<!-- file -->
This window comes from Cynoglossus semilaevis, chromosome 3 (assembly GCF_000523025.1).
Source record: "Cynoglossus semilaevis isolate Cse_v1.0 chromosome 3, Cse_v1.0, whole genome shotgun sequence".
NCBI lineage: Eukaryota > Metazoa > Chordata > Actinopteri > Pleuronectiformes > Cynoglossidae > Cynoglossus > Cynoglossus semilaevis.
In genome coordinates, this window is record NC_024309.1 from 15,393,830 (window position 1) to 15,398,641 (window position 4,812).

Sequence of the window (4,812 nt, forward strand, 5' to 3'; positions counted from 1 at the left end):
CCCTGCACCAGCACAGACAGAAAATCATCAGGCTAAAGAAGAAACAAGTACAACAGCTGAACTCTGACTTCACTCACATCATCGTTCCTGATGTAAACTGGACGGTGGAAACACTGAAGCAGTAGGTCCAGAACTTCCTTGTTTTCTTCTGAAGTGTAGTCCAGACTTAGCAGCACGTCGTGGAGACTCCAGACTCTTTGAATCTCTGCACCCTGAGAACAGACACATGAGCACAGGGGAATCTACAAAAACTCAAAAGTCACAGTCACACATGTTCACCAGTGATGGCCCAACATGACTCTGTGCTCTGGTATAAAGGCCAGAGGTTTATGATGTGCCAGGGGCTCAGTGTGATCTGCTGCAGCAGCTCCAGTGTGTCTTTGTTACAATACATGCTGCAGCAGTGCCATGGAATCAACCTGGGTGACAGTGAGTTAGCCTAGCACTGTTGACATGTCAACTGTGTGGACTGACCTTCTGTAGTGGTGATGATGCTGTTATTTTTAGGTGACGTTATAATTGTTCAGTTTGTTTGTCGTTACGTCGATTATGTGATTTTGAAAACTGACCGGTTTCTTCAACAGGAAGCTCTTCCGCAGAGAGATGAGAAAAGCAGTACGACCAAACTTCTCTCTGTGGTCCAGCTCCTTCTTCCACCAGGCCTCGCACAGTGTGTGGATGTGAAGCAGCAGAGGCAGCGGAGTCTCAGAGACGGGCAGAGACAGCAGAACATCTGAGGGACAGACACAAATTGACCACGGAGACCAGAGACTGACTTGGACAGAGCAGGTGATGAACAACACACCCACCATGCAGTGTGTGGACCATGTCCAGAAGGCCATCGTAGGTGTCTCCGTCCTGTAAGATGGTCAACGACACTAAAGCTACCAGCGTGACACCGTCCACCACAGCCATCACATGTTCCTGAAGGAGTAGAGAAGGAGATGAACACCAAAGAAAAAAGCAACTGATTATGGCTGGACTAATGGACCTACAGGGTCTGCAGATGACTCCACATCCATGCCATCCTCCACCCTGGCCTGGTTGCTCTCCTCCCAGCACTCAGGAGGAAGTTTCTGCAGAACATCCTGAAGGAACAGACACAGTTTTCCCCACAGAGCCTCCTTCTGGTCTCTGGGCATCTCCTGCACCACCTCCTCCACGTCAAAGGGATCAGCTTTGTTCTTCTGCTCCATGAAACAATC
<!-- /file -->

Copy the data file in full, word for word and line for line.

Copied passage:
This window comes from Cynoglossus semilaevis, chromosome 3 (assembly GCF_000523025.1).
Source record: "Cynoglossus semilaevis isolate Cse_v1.0 chromosome 3, Cse_v1.0, whole genome shotgun sequence".
NCBI lineage: Eukaryota > Metazoa > Chordata > Actinopteri > Pleuronectiformes > Cynoglossidae > Cynoglossus > Cynoglossus semilaevis.
In genome coordinates, this window is record NC_024309.1 from 15,393,830 (window position 1) to 15,398,641 (window position 4,812).

Sequence of the window (4,812 nt, forward strand, 5' to 3'; positions counted from 1 at the left end):
CCCTGCACCAGCACAGACAGAAAATCATCAGGCTAAAGAAGAAACAAGTACAACAGCTGAACTCTGACTTCACTCACATCATCGTTCCTGATGTAAACTGGACGGTGGAAACACTGAAGCAGTAGGTCCAGAACTTCCTTGTTTTCTTCTGAAGTGTAGTCCAGACTTAGCAGCACGTCGTGGAGACTCCAGACTCTTTGAATCTCTGCACCCTGAGAACAGACACATGAGCACAGGGGAATCTACAAAAACTCAAAAGTCACAGTCACACATGTTCACCAGTGATGGCCCAACATGACTCTGTGCTCTGGTATAAAGGCCAGAGGTTTATGATGTGCCAGGGGCTCAGTGTGATCTGCTGCAGCAGCTCCAGTGTGTCTTTGTTACAATACATGCTGCAGCAGTGCCATGGAATCAACCTGGGTGACAGTGAGTTAGCCTAGCACTGTTGACATGTCAACTGTGTGGACTGACCTTCTGTAGTGGTGATGATGCTGTTATTTTTAGGTGACGTTATAATTGTTCAGTTTGTTTGTCGTTACGTCGATTATGTGATTTTGAAAACTGACCGGTTTCTTCAACAGGAAGCTCTTCCGCAGAGAGATGAGAAAAGCAGTACGACCAAACTTCTCTCTGTGGTCCAGCTCCTTCTTCCACCAGGCCTCGCACAGTGTGTGGATGTGAAGCAGCAGAGGCAGCGGAGTCTCAGAGACGGGCAGAGACAGCAGAACATCTGAGGGACAGACACAAATTGACCACGGAGACCAGAGACTGACTTGGACAGAGCAGGTGATGAACAACACACCCACCATGCAGTGTGTGGACCATGTCCAGAAGGCCATCGTAGGTGTCTCCGTCCTGTAAGATGGTCAACGACACTAAAGCTACCAGCGTGACACCGTCCACCACAGCCATCACATGTTCCTGAAGGAGTAGAGAAGGAGATGAACACCAAAGAAAAAAGCAACTGATTATGGCTGGACTAATGGACCTACAGGGTCTGCAGATGACTCCACATCCATGCCATCCTCCACCCTGGCCTGGTTGCTCTCCTCCCAGCACTCAGGAGGAAGTTTCTGCAGAACATCCTGAAGGAACAGACACAGTTTTCCCCACAGAGCCTCCTTCTGGTCTCTGGGCATCTCCTGCACCACCTCCTCCACGTCAAAGGGATCAGCTTTGTTCTTCTGCTCCATGAAACAATC